Harold Gaede

Longtime Wheaton clothier who fitted generations of teens for formal dances, dies

Harold W. Gaede ran a clothing store in downtown Wheaton for 53 years and over the years served on the boards of the western suburb’s library and chamber of commerce.

“He felt that in order for his business to thrive, the community also had to thrive,” said his daughter, Susan Murphy. “That was the impetus for him to get involved in everything.”

Gaede, 90, died of natural causes on Nov. 6 at Wynscape Nursing and Rehabilitation Center in Wheaton. He had lived in Wheaton for 84 years.

Born in Elgin, Gaede moved with his family to Wheaton when he was 6 years old, and he grew up in a house on Willow Street in a neighborhood immediately south of the downtown business district. Gaede’s father owned a gas station and sponsored a local softball team, and in June 1944, Gaede tossed a no-hitter in a game against a team sponsored by Scheffler’s Florists.

“I had a lucky night, and we played a weak team,” Gaede recalled to the Tribune in February 2014.

After graduating from Wheaton High School, he served in the Navy and then attended the University of Wyoming before transferring to Bradley University, where he earned a bachelor’s degree in 1952.

Gaede began working at a Sears store in the boys department. In 1954, he opened Gaede’s Store for Boys on the first floor of a building at 131 W. Front St. in downtown Wheaton. Gaede started the store with just $3,500 worth of inventory, and he stocked the store’s shelves with empty boxes to make its offerings look more plentiful.

The store quickly found success, and Gaede soon expanded the store to the building’s basement. Gaede in 1964 moved the store to the building at 112 N. Hale St. in downtown Wheaton and then in 1975 moved it to its final spot in the building at 124 N. Hale. The store also broadened its offerings to include clothing for adult men and women, going by the name Gaede’s Men’s and Women’s Shop. After moving to 124 N. Hale, the store dropped its boys department. The store was especially known for providing formal wear for school dances for several generations of Wheaton teens.

“He really enjoyed doing what he was doing,” said Gaede’s brother, Howard, who was the store’s longtime manager. “He worked well with the people, and we kept expanding. We expanded from boys clothing to young men’s to men’s and women.”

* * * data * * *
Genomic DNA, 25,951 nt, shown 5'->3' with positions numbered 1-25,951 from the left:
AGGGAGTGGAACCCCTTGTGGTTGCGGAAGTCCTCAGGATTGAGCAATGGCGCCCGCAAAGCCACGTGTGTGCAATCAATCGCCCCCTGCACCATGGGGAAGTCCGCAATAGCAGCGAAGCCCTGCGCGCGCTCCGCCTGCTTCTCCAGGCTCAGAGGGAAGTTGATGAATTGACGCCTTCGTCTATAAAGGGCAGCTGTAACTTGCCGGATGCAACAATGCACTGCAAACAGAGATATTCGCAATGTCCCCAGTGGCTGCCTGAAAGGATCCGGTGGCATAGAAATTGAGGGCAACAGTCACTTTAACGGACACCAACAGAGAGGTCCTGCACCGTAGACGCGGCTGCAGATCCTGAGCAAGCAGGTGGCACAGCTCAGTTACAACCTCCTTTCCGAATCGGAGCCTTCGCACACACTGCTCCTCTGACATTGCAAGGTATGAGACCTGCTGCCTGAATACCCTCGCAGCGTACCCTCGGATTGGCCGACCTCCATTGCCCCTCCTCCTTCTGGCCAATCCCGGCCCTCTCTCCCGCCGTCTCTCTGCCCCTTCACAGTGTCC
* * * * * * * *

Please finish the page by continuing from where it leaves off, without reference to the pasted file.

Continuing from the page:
“He just wanted to be helpful to people and provide a service,” his daughter said.

The store truly was a family affair, with Gaede’s wife, Joan, his son, Bill, brother, Howard and Howard’s wife, Sue, all working at the store.

In the 1960s, Gaede banded together with two other men’s clothiers in other towns — Dean’s in downtown Naperville and Chuck Hines in Elgin — to form a buying group called the Four Squires. The trio eventually opened three outlying stores under the Four Squires name in Antioch, DeKalb and Rockford.

Gaede was active in the Wheaton Lions Club, where he had been the longest-serving member. He also served on the Wheaton Public Library’s board, where he held the role of vice president, and he had been president of the Wheaton Chamber of Commerce, and president and a board member of Glen Ellyn’s B.R. Ryall YMCA.

Gaede and his wife of 66 years, Joan, also sponsored an annual, 0.9-mile run in downtown Wheaton aimed at raising money for the nonprofit Wheaton Youth Outreach group. Runners were required to wear suit coats and carry briefcases.

Gaede’s honors included being named the Wheaton Jaycees’ Man of the Year and the Wheaton Kiwanis’ Citizen of the Year. He also was awarded the Wheaton Lions Club’s Lifetime Service Award.

“He was a fixture (in town),” said Wheaton Lions Club member Bill Davis, a longtime friend and frequent golf partner, who described Gaede as a “mentor.” “He was involved in so many different organizations, and he was a very gentle, soft-spoken person. He was a real silent leader who people followed.”

Gaede had a vacation home in Powers Lake, Wis., where he enjoyed sailing and racing boats, and spent at least part of the winter at a condominium unit he owned in Vero Beach, Fla.

In 2007, Gaede decided to close his store after 53 years in business in order to spend more time with his grandchildren.

In addition to his wife, daughter, son and brother, Gaede is survived by four granddaughters.

– Bob Goldsborough, freelance reporter

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